Sometimes you just got to shake it off.

Advertisements

How to stand out when working as a runner


Do your job

Nothing frustrates people more than a runner who constantly moans that they shouldn’t be running and that they are above the tasks that they have been given. I know you have a first degree and your student film has won awards and you really should be researching art history for high brow documentaries, but you’re not so deal with it. Do each task even if it’s making a cup of tea or running down the road to Starbucks with a smile and a sense of enthusiasm. You might not think it but we see it when you purse your lips and roll your eyes, or look at your fellow runners with the expression that simply reads “oh for f*** sake”.

What really frustrates managers is when they realise that their runners are off networking or hustling for research roles when they still have a million and one things to do. Networking is great but get the day job done. Inform your production manager or co-ordinator if you are off to meet people so it doesn’t just look like you’ve disappeared and you don’t care.

Runners often make the mistake of thinking the only way to impress is to let everyone know that they are not really a runner and can do so much more. That’s great if you can and I’m sure you can, but you need to phrase that carefully as it can look really disrespectful and as if you think you are above the tasks you’ve been hired to do! Remember you chose to be a runner and you were fully aware of what was involved and where this could potentially take you. So embrace it do the best job you can and quit your bitching and your moaning.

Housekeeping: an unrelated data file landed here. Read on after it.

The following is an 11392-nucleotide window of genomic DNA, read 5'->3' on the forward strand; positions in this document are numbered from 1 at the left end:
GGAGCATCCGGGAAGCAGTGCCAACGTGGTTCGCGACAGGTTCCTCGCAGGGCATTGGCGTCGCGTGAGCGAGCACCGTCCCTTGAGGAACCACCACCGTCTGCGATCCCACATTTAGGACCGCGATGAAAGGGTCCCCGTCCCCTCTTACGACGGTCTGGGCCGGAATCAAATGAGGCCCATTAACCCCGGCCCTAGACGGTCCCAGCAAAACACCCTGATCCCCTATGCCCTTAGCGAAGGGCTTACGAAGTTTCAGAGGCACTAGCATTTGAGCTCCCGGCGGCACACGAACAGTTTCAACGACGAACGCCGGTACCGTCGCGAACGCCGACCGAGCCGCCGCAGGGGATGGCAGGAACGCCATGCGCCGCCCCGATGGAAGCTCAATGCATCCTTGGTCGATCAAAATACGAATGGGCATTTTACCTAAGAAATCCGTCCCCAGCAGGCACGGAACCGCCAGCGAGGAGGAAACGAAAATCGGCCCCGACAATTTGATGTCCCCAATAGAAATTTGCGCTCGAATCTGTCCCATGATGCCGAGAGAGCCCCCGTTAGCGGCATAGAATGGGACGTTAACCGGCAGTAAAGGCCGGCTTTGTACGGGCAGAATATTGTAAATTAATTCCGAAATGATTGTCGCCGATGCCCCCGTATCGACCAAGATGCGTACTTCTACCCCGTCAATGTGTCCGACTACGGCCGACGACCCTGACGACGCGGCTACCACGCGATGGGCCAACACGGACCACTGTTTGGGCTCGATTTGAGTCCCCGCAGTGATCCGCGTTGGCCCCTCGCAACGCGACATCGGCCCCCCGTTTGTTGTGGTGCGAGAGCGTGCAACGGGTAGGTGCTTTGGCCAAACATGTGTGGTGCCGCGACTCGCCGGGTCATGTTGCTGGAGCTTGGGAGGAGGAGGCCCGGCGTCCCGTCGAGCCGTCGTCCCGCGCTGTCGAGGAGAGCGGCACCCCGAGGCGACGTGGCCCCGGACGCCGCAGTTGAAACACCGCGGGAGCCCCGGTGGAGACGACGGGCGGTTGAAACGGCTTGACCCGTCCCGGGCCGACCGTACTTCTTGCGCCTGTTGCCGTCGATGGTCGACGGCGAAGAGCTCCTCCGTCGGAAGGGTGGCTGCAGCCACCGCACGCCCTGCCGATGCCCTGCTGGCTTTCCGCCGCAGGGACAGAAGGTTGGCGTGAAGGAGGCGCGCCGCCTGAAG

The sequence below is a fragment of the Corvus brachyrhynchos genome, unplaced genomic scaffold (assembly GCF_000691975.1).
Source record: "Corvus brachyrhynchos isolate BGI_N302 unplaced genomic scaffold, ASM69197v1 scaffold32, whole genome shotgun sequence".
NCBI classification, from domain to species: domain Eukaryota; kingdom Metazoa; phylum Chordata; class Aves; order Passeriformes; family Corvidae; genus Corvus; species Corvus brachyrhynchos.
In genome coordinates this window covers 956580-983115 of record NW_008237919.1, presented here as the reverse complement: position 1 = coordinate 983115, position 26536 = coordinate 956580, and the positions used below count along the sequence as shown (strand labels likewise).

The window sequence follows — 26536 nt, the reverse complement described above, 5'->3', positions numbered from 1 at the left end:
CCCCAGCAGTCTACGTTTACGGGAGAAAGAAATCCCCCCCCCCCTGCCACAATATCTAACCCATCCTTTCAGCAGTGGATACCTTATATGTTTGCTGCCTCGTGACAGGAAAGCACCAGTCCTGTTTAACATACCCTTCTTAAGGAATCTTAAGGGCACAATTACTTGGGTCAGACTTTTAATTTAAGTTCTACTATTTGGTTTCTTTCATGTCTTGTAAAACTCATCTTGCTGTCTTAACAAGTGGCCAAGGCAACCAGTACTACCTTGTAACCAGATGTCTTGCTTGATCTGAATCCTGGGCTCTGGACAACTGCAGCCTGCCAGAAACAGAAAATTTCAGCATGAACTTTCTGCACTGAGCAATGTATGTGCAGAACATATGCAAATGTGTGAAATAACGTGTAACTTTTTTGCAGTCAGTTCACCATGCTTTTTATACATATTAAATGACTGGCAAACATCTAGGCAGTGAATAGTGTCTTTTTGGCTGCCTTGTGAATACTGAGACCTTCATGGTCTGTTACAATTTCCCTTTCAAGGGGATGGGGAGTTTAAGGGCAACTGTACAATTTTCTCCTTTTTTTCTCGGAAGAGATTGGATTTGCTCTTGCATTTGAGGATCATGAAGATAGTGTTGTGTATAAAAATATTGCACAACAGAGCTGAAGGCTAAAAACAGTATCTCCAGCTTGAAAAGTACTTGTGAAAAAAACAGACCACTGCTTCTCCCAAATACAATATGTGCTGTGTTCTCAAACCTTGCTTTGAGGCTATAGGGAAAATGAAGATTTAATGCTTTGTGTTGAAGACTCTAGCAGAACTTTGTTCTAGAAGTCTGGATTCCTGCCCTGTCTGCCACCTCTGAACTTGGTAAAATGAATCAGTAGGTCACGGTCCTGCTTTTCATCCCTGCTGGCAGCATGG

No matter how skilled or talented you may be, delusions of grandeur don’t do you any favours!

Get to know people

You need to build relationships naturally and show that you are a great runner. Sometimes by simply making someone a cup of tea or performing mundane tasks can really create a great impression. People really appreciate a good team player.

Don’t frog march yourself to the most senior person in the room and launch into an extensive monologue about how wonderful you are. This is a not a movie where that seems to work, you know “this is what I can do” speech whilst a 90s r n b ballad builds crescendo in the background. In real life it just annoys people. Be aware of other people and what’s going on with them. Nothing is more frustrating and rude when you are in the middle of something to be blind sided by an over ambitious runner. Also be mindful of boundaries and people’s personal space. We are not in a nightclub at 2am about to hook up, so step back and let’s be professional.

Do your job well, ask to help out on shoots, spot things that need doing that perhaps people don’t have time to do, that will really help. Chat causally to people in the kitchen, or the lift or on a night out but always ask them questions, don’t make it all about you. Showing an interest in someone else’s career is not only flattering but is a great way to build a professional relationship.

Let People know what you want to do the right way